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Mali: Anti-government protests turn violent

Protesters reportedly blocked streets, attacked the parliament and stormed the premises of the state broadcaster. Many are demanding President Ibrahim Boubacar Keita resign over perceived government corruption.

Malian Prime Minister Boubou Cisse on Saturday vowed to quickly form a government "open to facing the challenges of the day", adding that the death toll of the West African country's worst civil unrest in years had risen to four.

Initial reports said two had been killed in the violence and dozens injured  in the capital Bamako when thousands poured into the streets on Fridayto demonstrate against President Ibrahim Boubacar Keita's government. 

The protests are the third to take place in Bamako since June and were led by the so-called June 5 Movement (5M) opposition group and the influential imam Mahmoud Dicko. 

Two senior leaders in the opposition movement were arrested Saturday, witnesses and colleagues said.

Officers arrested Choguel Maiga and Mountaga Tall, both leaders in the June 5 movement, a group spokesman said.

At Friday's gathering, protesters demanded that Keita resigns over the country's long-running jihadi conflict, economic woes and perceived government corruption. 

Prior to the rally, 5M dropped their demand for the president to resign. "This is because we think it (the resignation) will cause more problems than it will resolve," Dicko told French broadcaster France 24. "Mali's problem is not about a government of national unity. It is a problem of governance." 

But many still called for his resignation and the protest descended into violence, as demonstrators blocked streets, attacked the parliament and stormed the premises of the state broadcaster.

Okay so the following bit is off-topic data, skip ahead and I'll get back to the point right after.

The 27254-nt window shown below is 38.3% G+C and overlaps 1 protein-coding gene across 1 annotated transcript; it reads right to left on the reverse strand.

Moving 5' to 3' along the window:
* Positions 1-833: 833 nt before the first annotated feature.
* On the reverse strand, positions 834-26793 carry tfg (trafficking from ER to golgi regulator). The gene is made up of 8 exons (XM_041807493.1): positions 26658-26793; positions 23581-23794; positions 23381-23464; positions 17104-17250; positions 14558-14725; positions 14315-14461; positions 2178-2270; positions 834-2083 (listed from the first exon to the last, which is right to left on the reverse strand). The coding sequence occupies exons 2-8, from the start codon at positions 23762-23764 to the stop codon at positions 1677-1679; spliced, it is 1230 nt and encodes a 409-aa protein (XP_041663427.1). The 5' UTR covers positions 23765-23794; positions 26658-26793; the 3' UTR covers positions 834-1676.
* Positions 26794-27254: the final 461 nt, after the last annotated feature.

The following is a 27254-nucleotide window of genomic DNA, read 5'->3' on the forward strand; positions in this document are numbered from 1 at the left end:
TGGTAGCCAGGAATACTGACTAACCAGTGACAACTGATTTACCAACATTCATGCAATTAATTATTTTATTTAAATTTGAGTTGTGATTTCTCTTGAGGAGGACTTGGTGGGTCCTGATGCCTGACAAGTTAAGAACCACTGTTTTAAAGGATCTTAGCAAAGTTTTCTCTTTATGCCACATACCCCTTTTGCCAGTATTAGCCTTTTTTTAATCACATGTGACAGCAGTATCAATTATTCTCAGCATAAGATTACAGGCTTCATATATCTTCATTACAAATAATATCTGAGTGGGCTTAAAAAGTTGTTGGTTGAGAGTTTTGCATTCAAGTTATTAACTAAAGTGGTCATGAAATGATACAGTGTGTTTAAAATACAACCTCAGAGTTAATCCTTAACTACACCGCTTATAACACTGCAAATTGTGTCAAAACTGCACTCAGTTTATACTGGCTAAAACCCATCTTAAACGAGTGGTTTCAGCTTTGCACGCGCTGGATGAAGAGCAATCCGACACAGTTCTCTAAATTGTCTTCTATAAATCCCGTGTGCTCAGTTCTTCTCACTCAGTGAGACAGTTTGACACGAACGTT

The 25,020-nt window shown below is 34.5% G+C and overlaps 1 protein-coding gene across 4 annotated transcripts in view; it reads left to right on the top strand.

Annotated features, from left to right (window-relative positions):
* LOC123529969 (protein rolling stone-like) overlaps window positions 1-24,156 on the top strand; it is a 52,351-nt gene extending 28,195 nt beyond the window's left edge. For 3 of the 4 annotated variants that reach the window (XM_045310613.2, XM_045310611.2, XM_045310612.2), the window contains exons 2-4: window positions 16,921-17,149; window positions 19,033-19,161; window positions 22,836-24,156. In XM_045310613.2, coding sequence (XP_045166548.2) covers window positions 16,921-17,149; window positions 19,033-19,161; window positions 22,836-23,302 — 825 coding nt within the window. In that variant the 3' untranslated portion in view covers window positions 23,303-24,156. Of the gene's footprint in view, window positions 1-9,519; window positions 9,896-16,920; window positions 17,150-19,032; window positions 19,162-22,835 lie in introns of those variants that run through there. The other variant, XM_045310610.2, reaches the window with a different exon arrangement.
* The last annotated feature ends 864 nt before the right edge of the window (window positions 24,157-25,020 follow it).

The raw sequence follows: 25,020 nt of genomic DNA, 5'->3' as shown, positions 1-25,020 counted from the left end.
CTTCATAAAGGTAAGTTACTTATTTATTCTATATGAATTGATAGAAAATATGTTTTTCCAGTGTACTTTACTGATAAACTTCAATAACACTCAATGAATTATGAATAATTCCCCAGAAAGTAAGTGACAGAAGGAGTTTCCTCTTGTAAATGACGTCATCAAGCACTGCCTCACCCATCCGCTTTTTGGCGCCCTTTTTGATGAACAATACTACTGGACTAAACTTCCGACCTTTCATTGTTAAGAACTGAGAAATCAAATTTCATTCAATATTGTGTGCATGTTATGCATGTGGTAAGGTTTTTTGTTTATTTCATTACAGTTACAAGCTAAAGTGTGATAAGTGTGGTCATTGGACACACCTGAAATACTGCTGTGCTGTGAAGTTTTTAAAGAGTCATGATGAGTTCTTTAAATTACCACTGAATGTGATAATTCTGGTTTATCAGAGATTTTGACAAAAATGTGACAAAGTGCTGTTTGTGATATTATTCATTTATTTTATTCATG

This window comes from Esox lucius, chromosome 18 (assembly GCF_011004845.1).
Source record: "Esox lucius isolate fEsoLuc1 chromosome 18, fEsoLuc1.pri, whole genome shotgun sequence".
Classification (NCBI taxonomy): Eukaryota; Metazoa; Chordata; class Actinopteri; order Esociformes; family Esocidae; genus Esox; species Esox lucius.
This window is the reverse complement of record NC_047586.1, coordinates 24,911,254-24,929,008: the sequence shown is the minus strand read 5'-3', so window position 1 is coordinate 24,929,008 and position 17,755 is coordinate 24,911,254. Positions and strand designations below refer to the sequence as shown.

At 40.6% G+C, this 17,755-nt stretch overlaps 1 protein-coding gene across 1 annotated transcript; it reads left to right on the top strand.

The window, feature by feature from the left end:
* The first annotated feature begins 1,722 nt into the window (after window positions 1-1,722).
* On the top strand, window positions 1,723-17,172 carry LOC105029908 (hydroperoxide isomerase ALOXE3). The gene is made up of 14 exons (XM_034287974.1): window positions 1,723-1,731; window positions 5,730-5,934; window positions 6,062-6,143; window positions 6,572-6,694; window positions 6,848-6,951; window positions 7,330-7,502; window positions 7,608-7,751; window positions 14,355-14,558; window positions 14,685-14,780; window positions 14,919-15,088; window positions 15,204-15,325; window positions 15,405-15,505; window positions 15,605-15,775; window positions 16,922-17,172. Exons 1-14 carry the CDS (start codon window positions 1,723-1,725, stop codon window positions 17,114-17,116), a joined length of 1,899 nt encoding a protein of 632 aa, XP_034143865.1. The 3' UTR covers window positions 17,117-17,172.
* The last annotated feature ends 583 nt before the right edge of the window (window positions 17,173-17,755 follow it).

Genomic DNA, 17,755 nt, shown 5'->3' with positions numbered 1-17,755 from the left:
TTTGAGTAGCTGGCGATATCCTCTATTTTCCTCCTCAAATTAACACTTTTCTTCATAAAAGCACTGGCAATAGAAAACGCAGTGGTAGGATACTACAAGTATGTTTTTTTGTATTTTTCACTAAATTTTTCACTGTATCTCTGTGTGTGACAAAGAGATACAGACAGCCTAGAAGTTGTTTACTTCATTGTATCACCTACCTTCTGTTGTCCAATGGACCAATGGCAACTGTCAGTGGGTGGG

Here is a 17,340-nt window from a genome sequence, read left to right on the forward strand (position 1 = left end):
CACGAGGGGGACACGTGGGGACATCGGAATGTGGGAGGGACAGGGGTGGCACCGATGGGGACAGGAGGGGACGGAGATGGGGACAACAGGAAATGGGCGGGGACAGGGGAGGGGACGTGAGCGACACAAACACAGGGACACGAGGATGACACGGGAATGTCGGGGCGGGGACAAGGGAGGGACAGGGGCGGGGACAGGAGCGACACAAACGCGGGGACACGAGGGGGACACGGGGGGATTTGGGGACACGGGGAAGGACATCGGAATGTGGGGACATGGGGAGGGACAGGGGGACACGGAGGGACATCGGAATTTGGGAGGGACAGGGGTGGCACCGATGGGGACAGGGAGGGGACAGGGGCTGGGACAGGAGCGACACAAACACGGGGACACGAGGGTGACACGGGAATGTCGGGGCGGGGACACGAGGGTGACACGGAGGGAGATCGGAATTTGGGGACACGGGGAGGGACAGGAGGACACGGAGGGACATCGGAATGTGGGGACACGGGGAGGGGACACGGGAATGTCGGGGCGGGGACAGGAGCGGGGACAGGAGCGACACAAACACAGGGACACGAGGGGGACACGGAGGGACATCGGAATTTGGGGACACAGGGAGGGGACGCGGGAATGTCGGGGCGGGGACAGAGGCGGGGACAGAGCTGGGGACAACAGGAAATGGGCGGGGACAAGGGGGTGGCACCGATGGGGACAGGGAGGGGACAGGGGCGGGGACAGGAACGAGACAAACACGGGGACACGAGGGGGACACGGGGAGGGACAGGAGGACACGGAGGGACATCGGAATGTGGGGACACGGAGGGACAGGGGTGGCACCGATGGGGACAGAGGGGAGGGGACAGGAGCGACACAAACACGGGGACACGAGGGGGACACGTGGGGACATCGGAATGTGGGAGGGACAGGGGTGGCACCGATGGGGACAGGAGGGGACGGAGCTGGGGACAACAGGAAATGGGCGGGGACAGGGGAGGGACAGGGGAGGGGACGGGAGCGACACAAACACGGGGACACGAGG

"The president and I remain open to dialogue. I will very quickly set up an executive with the intention of being open to facing the challenges of the day," Cisse said on Saturday while visiting a hospital.

Keita was reelected in 2018 for a second five-year term but his leadership has faced mounting opposition. 

Watch video 02:37

Mali opposition pushes for reform, end to violence

 

Court actions spark crisis 

The recent protests were triggered after recent parliamentary elections in March led the country's constitutional court to overturn the provisional results of some 30 seats, which is said to have helped several members of Keita's party get elected. 

On Wednesday, Keita sought to appease the opposition by offering to appoint new judges to the constitutional court, who could revisit the rulings on the election. 

But the opposition rejected the offer, as their chief demands include the dissolution of parliament and the creation of a transition government. 

"Now, no one considers him the president. But everything we are going to do will be done within a democratic and republican framework," said Issa Kaou Djim, a member of the political opposition.  

Opposition leaders have published a 10-point document calling for civil disobedience, where they urge their public to resist the government by not paying fines, blocking entry to state buildings – except hospitals – and occupying crossroads. 

Mass mobilizations in Bamako are rare, in a country where most of the instability has been felt in the north, which was seized by extremists in 2012, prompting a French intervention and a prolonged military presence of a 13,000-strong UN multinational mission. 

jcg, mvb/ng (Reuters, AP, AFP)